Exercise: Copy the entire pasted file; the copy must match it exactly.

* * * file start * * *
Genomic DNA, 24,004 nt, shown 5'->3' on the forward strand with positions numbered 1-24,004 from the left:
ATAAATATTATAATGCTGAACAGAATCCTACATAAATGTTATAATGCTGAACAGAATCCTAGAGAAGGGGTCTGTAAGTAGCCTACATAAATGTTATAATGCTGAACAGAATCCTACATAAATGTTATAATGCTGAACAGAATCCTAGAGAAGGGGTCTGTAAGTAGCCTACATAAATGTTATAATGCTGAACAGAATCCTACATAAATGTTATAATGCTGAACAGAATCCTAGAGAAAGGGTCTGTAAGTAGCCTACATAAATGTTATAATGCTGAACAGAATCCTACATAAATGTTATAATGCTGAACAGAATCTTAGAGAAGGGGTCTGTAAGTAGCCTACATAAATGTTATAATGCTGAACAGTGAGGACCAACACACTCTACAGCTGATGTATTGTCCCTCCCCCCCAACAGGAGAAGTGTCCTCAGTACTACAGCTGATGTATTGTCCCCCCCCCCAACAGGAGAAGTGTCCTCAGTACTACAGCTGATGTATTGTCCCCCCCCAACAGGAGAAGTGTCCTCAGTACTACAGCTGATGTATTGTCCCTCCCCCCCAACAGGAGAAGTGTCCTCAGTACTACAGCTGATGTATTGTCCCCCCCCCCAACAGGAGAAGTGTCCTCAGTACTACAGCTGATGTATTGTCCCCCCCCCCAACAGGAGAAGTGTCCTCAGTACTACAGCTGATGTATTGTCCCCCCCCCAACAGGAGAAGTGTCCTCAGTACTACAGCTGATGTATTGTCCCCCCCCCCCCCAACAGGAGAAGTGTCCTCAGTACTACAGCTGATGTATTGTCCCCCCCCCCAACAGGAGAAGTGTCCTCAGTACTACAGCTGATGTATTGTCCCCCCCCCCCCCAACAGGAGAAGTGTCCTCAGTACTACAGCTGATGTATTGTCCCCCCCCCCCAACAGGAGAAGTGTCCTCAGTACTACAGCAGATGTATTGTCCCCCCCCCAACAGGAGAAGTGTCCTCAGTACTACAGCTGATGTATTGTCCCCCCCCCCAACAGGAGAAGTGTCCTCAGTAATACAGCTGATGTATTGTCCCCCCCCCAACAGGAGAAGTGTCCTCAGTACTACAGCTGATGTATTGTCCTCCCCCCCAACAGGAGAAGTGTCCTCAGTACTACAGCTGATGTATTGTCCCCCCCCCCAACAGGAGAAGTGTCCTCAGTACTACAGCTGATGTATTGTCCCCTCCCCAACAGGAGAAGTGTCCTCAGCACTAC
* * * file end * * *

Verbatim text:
Genomic DNA, 24,004 nt, shown 5'->3' on the forward strand with positions numbered 1-24,004 from the left:
ATAAATATTATAATGCTGAACAGAATCCTACATAAATGTTATAATGCTGAACAGAATCCTAGAGAAGGGGTCTGTAAGTAGCCTACATAAATGTTATAATGCTGAACAGAATCCTACATAAATGTTATAATGCTGAACAGAATCCTAGAGAAGGGGTCTGTAAGTAGCCTACATAAATGTTATAATGCTGAACAGAATCCTACATAAATGTTATAATGCTGAACAGAATCCTAGAGAAAGGGTCTGTAAGTAGCCTACATAAATGTTATAATGCTGAACAGAATCCTACATAAATGTTATAATGCTGAACAGAATCTTAGAGAAGGGGTCTGTAAGTAGCCTACATAAATGTTATAATGCTGAACAGTGAGGACCAACACACTCTACAGCTGATGTATTGTCCCTCCCCCCCAACAGGAGAAGTGTCCTCAGTACTACAGCTGATGTATTGTCCCCCCCCCCAACAGGAGAAGTGTCCTCAGTACTACAGCTGATGTATTGTCCCCCCCCAACAGGAGAAGTGTCCTCAGTACTACAGCTGATGTATTGTCCCTCCCCCCCAACAGGAGAAGTGTCCTCAGTACTACAGCTGATGTATTGTCCCCCCCCCCAACAGGAGAAGTGTCCTCAGTACTACAGCTGATGTATTGTCCCCCCCCCCAACAGGAGAAGTGTCCTCAGTACTACAGCTGATGTATTGTCCCCCCCCCAACAGGAGAAGTGTCCTCAGTACTACAGCTGATGTATTGTCCCCCCCCCCCCCAACAGGAGAAGTGTCCTCAGTACTACAGCTGATGTATTGTCCCCCCCCCCAACAGGAGAAGTGTCCTCAGTACTACAGCTGATGTATTGTCCCCCCCCCCCCCAACAGGAGAAGTGTCCTCAGTACTACAGCTGATGTATTGTCCCCCCCCCCCAACAGGAGAAGTGTCCTCAGTACTACAGCAGATGTATTGTCCCCCCCCCAACAGGAGAAGTGTCCTCAGTACTACAGCTGATGTATTGTCCCCCCCCCCAACAGGAGAAGTGTCCTCAGTAATACAGCTGATGTATTGTCCCCCCCCCAACAGGAGAAGTGTCCTCAGTACTACAGCTGATGTATTGTCCTCCCCCCCAACAGGAGAAGTGTCCTCAGTACTACAGCTGATGTATTGTCCCCCCCCCCAACAGGAGAAGTGTCCTCAGTACTACAGCTGATGTATTGTCCCCTCCCCAACAGGAGAAGTGTCCTCAGCACTAC